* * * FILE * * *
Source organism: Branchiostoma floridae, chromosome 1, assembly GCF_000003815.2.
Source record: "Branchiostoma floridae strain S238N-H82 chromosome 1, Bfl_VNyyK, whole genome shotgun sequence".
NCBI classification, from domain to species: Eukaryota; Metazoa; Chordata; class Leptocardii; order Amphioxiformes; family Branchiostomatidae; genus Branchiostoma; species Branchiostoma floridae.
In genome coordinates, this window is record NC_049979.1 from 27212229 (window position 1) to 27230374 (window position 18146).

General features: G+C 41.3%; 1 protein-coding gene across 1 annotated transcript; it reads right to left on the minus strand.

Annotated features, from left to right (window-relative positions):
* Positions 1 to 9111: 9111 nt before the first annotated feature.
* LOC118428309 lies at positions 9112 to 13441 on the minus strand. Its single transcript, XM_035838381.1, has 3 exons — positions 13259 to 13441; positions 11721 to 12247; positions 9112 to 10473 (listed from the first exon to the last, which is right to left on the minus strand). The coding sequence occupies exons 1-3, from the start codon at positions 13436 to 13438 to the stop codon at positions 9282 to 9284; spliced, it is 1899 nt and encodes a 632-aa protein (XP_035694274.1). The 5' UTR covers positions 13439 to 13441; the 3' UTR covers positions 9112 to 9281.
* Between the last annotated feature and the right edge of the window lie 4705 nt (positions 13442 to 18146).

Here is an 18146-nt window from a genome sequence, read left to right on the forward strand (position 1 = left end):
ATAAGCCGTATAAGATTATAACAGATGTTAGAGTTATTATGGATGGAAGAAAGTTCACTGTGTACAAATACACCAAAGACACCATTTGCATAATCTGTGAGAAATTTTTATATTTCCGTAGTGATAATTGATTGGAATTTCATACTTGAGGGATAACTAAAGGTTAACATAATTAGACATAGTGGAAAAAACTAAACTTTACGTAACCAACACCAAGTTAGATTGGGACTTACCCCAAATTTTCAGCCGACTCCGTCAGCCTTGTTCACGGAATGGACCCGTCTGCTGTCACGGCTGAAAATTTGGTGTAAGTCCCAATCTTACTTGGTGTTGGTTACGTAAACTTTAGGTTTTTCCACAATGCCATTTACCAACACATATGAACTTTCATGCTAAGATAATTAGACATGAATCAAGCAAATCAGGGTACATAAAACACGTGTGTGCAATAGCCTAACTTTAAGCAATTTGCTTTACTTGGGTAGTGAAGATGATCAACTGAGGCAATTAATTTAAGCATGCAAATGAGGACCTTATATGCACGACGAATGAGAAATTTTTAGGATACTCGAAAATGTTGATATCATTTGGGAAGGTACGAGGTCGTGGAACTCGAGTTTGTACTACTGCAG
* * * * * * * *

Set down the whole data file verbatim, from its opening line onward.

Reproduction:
Source organism: Branchiostoma floridae, chromosome 1, assembly GCF_000003815.2.
Source record: "Branchiostoma floridae strain S238N-H82 chromosome 1, Bfl_VNyyK, whole genome shotgun sequence".
NCBI classification, from domain to species: Eukaryota; Metazoa; Chordata; class Leptocardii; order Amphioxiformes; family Branchiostomatidae; genus Branchiostoma; species Branchiostoma floridae.
In genome coordinates, this window is record NC_049979.1 from 27212229 (window position 1) to 27230374 (window position 18146).

General features: G+C 41.3%; 1 protein-coding gene across 1 annotated transcript; it reads right to left on the minus strand.

Annotated features, from left to right (window-relative positions):
* Positions 1 to 9111: 9111 nt before the first annotated feature.
* LOC118428309 lies at positions 9112 to 13441 on the minus strand. Its single transcript, XM_035838381.1, has 3 exons — positions 13259 to 13441; positions 11721 to 12247; positions 9112 to 10473 (listed from the first exon to the last, which is right to left on the minus strand). The coding sequence occupies exons 1-3, from the start codon at positions 13436 to 13438 to the stop codon at positions 9282 to 9284; spliced, it is 1899 nt and encodes a 632-aa protein (XP_035694274.1). The 5' UTR covers positions 13439 to 13441; the 3' UTR covers positions 9112 to 9281.
* Between the last annotated feature and the right edge of the window lie 4705 nt (positions 13442 to 18146).

Here is an 18146-nt window from a genome sequence, read left to right on the forward strand (position 1 = left end):
ATAAGCCGTATAAGATTATAACAGATGTTAGAGTTATTATGGATGGAAGAAAGTTCACTGTGTACAAATACACCAAAGACACCATTTGCATAATCTGTGAGAAATTTTTATATTTCCGTAGTGATAATTGATTGGAATTTCATACTTGAGGGATAACTAAAGGTTAACATAATTAGACATAGTGGAAAAAACTAAACTTTACGTAACCAACACCAAGTTAGATTGGGACTTACCCCAAATTTTCAGCCGACTCCGTCAGCCTTGTTCACGGAATGGACCCGTCTGCTGTCACGGCTGAAAATTTGGTGTAAGTCCCAATCTTACTTGGTGTTGGTTACGTAAACTTTAGGTTTTTCCACAATGCCATTTACCAACACATATGAACTTTCATGCTAAGATAATTAGACATGAATCAAGCAAATCAGGGTACATAAAACACGTGTGTGCAATAGCCTAACTTTAAGCAATTTGCTTTACTTGGGTAGTGAAGATGATCAACTGAGGCAATTAATTTAAGCATGCAAATGAGGACCTTATATGCACGACGAATGAGAAATTTTTAGGATACTCGAAAATGTTGATATCATTTGGGAAGGTACGAGGTCGTGGAACTCGAGTTTGTACTACTGCAG